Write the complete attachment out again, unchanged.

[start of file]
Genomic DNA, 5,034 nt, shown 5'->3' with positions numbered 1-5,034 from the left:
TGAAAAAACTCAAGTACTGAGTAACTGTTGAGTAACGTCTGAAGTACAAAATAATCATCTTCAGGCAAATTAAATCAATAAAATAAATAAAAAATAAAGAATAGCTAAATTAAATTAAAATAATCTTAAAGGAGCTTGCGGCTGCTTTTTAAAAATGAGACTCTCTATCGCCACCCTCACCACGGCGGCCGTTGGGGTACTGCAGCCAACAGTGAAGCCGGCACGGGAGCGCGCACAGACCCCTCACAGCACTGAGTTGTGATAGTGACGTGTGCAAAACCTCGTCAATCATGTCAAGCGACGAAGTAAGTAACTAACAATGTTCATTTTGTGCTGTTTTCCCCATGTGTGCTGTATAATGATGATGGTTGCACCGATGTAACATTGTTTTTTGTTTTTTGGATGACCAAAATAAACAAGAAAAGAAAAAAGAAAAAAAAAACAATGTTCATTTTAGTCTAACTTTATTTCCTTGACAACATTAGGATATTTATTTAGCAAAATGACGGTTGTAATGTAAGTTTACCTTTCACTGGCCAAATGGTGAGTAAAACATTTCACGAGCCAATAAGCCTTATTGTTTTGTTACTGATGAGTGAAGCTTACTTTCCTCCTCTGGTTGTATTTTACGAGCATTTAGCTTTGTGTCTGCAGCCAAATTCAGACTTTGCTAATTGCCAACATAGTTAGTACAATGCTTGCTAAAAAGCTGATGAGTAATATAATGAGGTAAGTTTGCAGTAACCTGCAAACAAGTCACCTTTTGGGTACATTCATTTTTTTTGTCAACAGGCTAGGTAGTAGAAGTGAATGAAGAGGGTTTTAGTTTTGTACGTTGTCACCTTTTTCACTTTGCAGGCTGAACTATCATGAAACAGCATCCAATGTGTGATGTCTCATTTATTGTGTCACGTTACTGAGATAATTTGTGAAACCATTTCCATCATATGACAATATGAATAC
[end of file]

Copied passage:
Genomic DNA, 5,034 nt, shown 5'->3' with positions numbered 1-5,034 from the left:
TGAAAAAACTCAAGTACTGAGTAACTGTTGAGTAACGTCTGAAGTACAAAATAATCATCTTCAGGCAAATTAAATCAATAAAATAAATAAAAAATAAAGAATAGCTAAATTAAATTAAAATAATCTTAAAGGAGCTTGCGGCTGCTTTTTAAAAATGAGACTCTCTATCGCCACCCTCACCACGGCGGCCGTTGGGGTACTGCAGCCAACAGTGAAGCCGGCACGGGAGCGCGCACAGACCCCTCACAGCACTGAGTTGTGATAGTGACGTGTGCAAAACCTCGTCAATCATGTCAAGCGACGAAGTAAGTAACTAACAATGTTCATTTTGTGCTGTTTTCCCCATGTGTGCTGTATAATGATGATGGTTGCACCGATGTAACATTGTTTTTTGTTTTTTGGATGACCAAAATAAACAAGAAAAGAAAAAAGAAAAAAAAAACAATGTTCATTTTAGTCTAACTTTATTTCCTTGACAACATTAGGATATTTATTTAGCAAAATGACGGTTGTAATGTAAGTTTACCTTTCACTGGCCAAATGGTGAGTAAAACATTTCACGAGCCAATAAGCCTTATTGTTTTGTTACTGATGAGTGAAGCTTACTTTCCTCCTCTGGTTGTATTTTACGAGCATTTAGCTTTGTGTCTGCAGCCAAATTCAGACTTTGCTAATTGCCAACATAGTTAGTACAATGCTTGCTAAAAAGCTGATGAGTAATATAATGAGGTAAGTTTGCAGTAACCTGCAAACAAGTCACCTTTTGGGTACATTCATTTTTTTTGTCAACAGGCTAGGTAGTAGAAGTGAATGAAGAGGGTTTTAGTTTTGTACGTTGTCACCTTTTTCACTTTGCAGGCTGAACTATCATGAAACAGCATCCAATGTGTGATGTCTCATTTATTGTGTCACGTTACTGAGATAATTTGTGAAACCATTTCCATCATATGACAATATGAATAC